SV: So Jason Esposito is finally coming.
CC: Thank god. I can't tell you how many times I've talked to him, tried to convince him Vanderbilt was the best place to come. He won't be disappointed. I can guarantee you that.

SV: Already excited about next year?
CC: It was fun being a freshman for a little bit, but then it took its tolls. It will be good to be one of the older guys and establish a leadership roll.

SV: How difficult will it be to replace Shea Robin?
CC: I have some big shoes to fill because I've never seen anybody block as well as Shea has, handle the pitching staff as well as he has and you can ask Coach Corbin about that. I'm a little nervous to take on the responsibility of taking care of the staff, but at the same time I'm really excited.

SV: How will playing in this league help prepare for next season?
CC: Any time you're using a wooden bat, it really strengthens your wrists and your hands and your swing as a whole. You can cheat sometimes with a metal bat and get away with some dinky hits. But if you get jammed here, you break a bat and it hurts too. Playing with the best players across the country, how can you not get better?

Gators are SEC's greatest

With the league celebrating its 75th anniversary this year, The Birmingham News created a formula to find the Southeastern Conference's all-time Greatest Athletic Program (GAP) and the Florida Gators are your winner. Read here to see how The News came up with the rankings.

1. Florida................414.50
2. Georgia................382.36
3. LSU....................321.34
4. Tennessee..............299.28
5. Kentucky...............194.79
6. Auburn.................190.13
7. Alabama................180.98
8. Arkansas...............166.65
9. South Carolina.........106.29
10. Vanderbilt............71.51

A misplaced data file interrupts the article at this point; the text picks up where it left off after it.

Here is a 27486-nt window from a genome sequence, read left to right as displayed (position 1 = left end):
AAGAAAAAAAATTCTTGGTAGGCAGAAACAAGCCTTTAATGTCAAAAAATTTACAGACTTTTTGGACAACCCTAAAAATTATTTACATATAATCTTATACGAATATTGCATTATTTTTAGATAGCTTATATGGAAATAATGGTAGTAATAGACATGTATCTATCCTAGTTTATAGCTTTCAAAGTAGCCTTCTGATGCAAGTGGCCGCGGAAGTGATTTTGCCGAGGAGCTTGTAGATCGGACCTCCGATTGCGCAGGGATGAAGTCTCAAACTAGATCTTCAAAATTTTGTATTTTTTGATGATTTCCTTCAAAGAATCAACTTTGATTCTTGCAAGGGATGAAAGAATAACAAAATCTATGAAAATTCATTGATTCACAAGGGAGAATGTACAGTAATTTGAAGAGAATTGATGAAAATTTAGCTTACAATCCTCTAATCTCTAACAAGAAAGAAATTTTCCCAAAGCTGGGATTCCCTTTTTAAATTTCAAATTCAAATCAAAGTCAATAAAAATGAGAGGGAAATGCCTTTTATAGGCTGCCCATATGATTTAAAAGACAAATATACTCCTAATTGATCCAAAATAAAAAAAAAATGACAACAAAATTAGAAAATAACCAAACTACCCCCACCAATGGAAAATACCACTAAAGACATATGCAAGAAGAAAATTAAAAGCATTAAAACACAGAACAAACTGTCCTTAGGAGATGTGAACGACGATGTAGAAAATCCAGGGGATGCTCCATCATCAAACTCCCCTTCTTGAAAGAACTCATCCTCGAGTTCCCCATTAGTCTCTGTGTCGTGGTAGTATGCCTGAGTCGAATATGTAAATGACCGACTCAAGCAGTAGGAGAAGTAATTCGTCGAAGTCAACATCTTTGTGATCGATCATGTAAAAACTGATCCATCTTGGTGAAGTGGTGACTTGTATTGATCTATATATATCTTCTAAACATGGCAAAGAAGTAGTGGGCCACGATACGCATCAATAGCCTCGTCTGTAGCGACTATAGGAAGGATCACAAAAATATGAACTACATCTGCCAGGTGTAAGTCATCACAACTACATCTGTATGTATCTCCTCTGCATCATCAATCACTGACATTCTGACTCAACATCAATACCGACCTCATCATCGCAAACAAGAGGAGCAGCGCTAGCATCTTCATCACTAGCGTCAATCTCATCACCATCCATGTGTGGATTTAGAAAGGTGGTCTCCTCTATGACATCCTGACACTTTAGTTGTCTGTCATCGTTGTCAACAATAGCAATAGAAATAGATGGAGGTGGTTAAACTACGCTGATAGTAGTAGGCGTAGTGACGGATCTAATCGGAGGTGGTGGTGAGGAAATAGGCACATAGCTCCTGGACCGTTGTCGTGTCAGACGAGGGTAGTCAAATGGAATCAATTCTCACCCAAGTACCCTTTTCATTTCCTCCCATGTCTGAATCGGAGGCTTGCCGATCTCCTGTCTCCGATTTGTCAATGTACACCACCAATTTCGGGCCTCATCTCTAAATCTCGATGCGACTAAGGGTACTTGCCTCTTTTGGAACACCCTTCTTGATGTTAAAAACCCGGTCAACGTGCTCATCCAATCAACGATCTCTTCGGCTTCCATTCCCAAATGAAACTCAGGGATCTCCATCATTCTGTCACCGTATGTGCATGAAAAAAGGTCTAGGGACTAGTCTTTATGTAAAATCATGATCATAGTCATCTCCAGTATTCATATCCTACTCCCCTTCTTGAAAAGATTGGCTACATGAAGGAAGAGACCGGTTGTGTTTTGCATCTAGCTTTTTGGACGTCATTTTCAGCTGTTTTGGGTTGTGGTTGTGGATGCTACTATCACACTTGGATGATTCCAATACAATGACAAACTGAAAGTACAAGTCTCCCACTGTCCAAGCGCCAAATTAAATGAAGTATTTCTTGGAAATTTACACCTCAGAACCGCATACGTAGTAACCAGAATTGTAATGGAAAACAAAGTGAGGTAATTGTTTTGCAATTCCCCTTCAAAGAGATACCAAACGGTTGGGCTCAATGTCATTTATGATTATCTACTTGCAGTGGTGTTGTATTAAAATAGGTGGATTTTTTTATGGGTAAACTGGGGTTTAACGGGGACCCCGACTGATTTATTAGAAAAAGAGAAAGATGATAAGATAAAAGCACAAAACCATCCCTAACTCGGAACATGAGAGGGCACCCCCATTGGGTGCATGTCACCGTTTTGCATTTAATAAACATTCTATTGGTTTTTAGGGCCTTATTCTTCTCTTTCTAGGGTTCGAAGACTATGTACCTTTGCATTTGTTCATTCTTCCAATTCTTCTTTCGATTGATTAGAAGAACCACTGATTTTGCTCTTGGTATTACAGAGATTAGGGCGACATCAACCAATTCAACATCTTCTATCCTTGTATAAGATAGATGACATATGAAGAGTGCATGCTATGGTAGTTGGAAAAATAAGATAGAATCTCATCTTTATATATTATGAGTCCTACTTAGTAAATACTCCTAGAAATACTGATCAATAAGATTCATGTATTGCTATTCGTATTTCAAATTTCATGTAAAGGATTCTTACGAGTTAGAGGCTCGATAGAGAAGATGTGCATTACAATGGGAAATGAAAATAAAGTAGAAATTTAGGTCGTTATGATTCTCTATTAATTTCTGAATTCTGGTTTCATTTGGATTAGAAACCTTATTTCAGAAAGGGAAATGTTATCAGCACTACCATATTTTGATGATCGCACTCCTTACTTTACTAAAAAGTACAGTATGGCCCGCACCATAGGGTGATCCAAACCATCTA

11. Ole Miss..............57.78
12. Miss. State...........46.85

What are your thoughts on the list? Anything jump out at you? How will this list look after 100 years?

I think it looks pretty good. Florida and Georgia deserve to be at the top and I don't see them slowing down any time soon. It's interesting to see how big of a gap there is between Tennessee and Kentucky and it shows how much the top four schools have separated themselves from the rest of the pack. Kentucky is helped tremendously from basketball and Arkansas and South Carolina have some work to do as late arrivals to the SEC.

I'm not surprised that the Mississippi schools find themselves at the bottom, although I didn't expect both Alabama schools to be so mediocre. The fact that Alabama and Auburn are sixth and seventh respectively shows just how talented this league truly is.

As for Vanderbilt, 10th is respectable. I'd like to think that the Commodores will rise in the rankings by the 100th anniversary, but who will they pass? The only way Vanderbilt will be able to make up ground is by a) winning national championships (the best chance will be in baseball and non-revenue sports) and b) adding programs such as softball and volleyball.

Also, here are how the schools rank in the four major sports:

1. Alabama................20.71
2. Tennessee..............12.84
3. LSU....................12.22
T-4. Florida...............7.08
T-4. Georgia...............7.08
6. Ole Miss................4.83
7. Auburn..................4.03
8. Vanderbilt..............1.60
9. Arkansas................0.62
10. Kentucky ..............0.57
11. South Carolina.........0.11
12. Mississippi St........-0.69


1. Kentucky...............41.97
2. LSU.....................7.96
3. Florida.................6.96
4. Alabama.................5.41
5. Tennessee...............5.11
6. Arkansas................3.28
7. Vanderbilt..............3.12
8. Mississippi St..........2.97
9. Ole Miss............... 2.07
10. South Carolina.........1.13
11. Georgia................0.75
12. Auburn.................0.22

1. Tennessee..............49.97
2. Georgia................13.17
3. LSU.....................8.27
4. Auburn..................6.70
5. Ole Miss................3.37
6. Vanderbilt..............3.34
7. Florida.................3.13
8. Alabama.................2.74
9. Kentucky................2.02
10. Arkansas...............1.73
11. South Carolina.........1.32
12. Mississippi St.........1.20

1. LSU....................32.04